Not long ago at a university bookstore, I came across a paperback copy of the debut novel by Richard Bausch, Real Presence. The paperback caught my eye because many years back, Bausch was my first writing teacher, and I’ve followed his career through publications, interviews, reviews and chance encounters with other writers who have cited him as an important influence on their writing.
Real Presence is about an aging and exhausted monsignor who is assigned to a country parish in rural Virginia. His biggest challenge, besides staying awake during confessions, comes in the person of Duck Bexley, who shows up in town with his pregnant wife and five children. The whole Christian agenda is on the line when the Bexleys petition the priest for a place to live despite his desire to be alone – and of course, I understood that theme when I was reading the book in my college days. But Duck Bexley? Who has a name like that?
I don’t come from a particularly literary family – although my mother was a librarian and, when she was a young housewife, she won a Packard station wagon in a writing contest she heard about on the radio. She wrote an advertising jingle and won the car. This happened before I was born, and somewhere there is a black-and-white photo of the car dealer handing her the keys while four of my older siblings and our father stand by smiling. But it’s not as if writing was a topic of discussion at the dinner table.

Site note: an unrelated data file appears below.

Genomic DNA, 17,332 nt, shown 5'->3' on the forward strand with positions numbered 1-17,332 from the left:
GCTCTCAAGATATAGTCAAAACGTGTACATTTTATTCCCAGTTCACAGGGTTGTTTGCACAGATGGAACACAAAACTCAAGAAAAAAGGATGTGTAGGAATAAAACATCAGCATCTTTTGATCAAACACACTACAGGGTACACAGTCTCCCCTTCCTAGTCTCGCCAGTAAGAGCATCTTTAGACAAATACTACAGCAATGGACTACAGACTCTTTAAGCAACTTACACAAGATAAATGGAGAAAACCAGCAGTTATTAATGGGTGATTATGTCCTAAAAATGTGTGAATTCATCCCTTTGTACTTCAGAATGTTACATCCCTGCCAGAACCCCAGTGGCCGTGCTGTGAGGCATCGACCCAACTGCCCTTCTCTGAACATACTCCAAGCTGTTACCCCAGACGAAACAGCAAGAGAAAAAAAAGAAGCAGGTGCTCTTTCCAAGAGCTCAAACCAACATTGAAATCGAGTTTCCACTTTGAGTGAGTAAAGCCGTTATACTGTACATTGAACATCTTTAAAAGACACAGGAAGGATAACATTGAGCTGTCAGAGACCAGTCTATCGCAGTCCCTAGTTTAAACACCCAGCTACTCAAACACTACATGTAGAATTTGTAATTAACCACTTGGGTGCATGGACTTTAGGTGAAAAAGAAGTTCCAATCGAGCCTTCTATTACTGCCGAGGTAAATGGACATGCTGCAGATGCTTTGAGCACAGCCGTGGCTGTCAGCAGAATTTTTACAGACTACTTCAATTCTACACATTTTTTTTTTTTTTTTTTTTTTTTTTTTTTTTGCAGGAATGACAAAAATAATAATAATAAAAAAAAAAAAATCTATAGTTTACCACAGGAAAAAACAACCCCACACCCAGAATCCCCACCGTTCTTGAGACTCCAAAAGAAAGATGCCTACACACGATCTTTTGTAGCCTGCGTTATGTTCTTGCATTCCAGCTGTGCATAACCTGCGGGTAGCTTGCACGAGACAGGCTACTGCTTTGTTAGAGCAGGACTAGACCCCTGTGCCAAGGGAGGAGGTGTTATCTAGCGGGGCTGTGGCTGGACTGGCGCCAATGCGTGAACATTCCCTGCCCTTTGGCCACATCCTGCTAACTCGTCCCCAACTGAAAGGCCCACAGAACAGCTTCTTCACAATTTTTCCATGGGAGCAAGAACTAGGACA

Bausch was the first person to make me conscious of writing as a craft, to develop my critical faculties. I was 17 at the time, a freshman at a community college where he was a professor and I was struggling to find my way. He had an unconventional teaching style – at least compared to my Catholic high school. Students brought writing samples to class and worked at their desks while he called out numbers, like at the Baskin-Robbins ice cream parlors. The room was silent, except for the whispers between him and the student whose number had been called to go sit at the table in the front.
I had never known anyone who had written a book, so when Bausch announced that his novel would be published, I felt excitement for us both – him for the accomplishment and me for the proximity to accomplishment.
The day Bausch’s hardback books arrived in a box, I happened to be with him and his family at their home. I was there picking up a piece of furniture when a postman showed up with the books. Bausch took one out the box, signed it and handed it to me. It was 1980, the year he became a published novelist and the year I began thinking seriously about writing. It may well be the last year I saw him, too, though we “like” each other on Facebook.
Of course, any writer would remember a day like that. It’s a lasting impression. But it’s not the only lasting impression. I also remember the slow quietness with which I learned to read and edit my own writing, and understand the careful attention required of me as a teacher.
I read Real Presence immediately that year and thought about the imagination in its pages, marveled that anyone I knew could create an actual novel, that anyone could name a character Duck. Naïve thoughts of a young writer, for sure. But ones you never forget.
Alicia Anstead is editor-in-chief of this magazine.